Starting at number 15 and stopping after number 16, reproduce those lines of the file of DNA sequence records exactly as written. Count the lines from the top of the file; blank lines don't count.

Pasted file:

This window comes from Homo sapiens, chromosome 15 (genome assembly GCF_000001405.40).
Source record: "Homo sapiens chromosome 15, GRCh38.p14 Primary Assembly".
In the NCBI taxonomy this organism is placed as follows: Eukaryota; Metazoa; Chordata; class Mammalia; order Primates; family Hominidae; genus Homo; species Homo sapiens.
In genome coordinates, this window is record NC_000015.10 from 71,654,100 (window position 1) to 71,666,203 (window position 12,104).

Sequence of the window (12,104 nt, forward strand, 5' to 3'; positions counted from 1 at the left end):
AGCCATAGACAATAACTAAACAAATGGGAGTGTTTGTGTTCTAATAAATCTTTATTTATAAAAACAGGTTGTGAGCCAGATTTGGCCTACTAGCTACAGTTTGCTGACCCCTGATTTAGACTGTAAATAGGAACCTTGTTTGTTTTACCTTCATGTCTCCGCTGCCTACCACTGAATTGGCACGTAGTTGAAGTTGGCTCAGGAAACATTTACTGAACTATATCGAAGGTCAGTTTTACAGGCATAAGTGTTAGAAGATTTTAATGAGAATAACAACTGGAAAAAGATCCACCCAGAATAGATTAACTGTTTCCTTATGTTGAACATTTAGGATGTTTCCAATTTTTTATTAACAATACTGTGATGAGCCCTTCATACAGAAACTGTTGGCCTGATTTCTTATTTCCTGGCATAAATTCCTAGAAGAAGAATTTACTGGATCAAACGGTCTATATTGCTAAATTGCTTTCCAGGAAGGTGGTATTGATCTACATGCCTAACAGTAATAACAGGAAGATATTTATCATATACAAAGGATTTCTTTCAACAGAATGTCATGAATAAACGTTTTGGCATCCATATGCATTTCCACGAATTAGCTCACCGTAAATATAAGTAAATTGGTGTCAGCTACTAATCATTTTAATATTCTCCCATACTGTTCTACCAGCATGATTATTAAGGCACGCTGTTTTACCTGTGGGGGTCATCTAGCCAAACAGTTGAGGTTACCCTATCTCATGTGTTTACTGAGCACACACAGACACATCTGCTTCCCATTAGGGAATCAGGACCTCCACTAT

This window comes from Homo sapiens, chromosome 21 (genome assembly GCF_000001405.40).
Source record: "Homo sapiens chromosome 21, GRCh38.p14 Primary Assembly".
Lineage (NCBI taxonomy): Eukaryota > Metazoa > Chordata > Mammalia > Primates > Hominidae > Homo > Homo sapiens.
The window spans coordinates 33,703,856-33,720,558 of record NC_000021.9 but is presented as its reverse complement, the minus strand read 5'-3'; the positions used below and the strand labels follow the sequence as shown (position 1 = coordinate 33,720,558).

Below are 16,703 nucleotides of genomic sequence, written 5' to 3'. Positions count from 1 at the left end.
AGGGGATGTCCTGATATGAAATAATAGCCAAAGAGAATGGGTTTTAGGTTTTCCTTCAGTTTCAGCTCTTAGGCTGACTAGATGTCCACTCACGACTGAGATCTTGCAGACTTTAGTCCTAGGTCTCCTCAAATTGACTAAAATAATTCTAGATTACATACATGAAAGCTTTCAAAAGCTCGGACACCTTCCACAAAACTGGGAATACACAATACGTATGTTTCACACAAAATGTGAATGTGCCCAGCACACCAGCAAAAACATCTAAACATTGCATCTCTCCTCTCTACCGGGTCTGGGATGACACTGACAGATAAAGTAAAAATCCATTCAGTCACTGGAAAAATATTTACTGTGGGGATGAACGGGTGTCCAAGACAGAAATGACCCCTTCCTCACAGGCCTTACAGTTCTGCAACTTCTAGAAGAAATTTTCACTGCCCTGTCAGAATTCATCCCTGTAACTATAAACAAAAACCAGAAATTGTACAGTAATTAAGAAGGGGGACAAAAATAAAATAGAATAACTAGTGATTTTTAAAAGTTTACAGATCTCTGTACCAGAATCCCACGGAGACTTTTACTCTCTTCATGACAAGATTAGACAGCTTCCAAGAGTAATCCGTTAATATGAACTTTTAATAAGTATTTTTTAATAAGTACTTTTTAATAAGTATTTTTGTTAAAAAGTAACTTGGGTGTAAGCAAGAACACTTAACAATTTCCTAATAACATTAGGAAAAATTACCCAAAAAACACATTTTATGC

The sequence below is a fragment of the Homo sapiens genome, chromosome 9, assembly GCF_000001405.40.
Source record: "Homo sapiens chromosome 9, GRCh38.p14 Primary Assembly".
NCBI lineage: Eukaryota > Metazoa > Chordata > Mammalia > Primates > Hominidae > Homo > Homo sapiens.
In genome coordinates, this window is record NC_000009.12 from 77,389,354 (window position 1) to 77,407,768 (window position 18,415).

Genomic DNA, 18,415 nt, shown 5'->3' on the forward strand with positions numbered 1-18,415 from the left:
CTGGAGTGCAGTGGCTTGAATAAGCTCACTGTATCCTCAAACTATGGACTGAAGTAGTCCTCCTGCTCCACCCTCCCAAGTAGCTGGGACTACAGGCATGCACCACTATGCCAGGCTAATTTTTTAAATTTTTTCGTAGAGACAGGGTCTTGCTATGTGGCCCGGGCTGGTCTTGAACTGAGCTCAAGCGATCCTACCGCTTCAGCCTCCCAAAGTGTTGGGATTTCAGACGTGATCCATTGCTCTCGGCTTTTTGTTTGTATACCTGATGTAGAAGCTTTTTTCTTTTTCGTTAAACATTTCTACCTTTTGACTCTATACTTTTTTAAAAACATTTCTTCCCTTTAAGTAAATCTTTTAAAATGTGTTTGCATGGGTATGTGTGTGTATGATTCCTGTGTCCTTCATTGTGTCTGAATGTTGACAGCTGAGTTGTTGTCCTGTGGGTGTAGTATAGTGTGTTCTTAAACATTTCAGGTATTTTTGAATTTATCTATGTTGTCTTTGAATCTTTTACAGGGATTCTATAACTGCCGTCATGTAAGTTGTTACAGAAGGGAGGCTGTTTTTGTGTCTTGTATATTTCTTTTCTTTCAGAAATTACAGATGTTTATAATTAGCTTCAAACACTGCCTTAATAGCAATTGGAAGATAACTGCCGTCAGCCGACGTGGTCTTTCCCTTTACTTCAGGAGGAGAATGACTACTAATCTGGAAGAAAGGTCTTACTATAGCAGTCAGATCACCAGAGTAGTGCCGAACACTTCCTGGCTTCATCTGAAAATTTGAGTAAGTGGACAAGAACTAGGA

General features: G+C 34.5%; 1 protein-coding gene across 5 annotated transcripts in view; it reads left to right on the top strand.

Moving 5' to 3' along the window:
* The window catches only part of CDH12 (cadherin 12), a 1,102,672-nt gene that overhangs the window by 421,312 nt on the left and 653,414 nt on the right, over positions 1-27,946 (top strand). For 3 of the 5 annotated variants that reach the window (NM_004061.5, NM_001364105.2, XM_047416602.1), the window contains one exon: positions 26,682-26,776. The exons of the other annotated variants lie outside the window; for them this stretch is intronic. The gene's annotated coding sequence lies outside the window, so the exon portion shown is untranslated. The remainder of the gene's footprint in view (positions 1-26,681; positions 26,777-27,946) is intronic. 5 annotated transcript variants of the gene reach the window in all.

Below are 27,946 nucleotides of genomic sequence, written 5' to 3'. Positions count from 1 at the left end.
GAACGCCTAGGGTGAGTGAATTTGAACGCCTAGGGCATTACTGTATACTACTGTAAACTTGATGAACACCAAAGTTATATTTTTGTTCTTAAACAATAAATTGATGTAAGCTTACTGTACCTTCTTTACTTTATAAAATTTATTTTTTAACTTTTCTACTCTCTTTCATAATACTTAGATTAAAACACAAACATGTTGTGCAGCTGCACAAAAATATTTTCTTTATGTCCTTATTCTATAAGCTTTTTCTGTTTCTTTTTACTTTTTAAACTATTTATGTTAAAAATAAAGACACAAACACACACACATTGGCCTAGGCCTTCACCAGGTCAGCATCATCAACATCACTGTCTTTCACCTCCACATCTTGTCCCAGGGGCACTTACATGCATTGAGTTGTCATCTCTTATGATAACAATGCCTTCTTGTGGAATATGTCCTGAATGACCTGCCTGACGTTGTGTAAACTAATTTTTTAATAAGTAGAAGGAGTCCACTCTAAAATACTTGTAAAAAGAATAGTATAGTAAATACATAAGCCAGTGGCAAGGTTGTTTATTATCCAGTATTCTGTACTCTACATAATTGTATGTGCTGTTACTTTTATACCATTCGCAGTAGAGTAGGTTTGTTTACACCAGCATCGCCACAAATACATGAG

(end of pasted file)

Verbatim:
NCBI lineage: Eukaryota > Metazoa > Chordata > Mammalia > Primates > Hominidae > Homo > Homo sapiens.
In genome coordinates, this window is record NC_000009.12 from 77,389,354 (window position 1) to 77,407,768 (window position 18,415).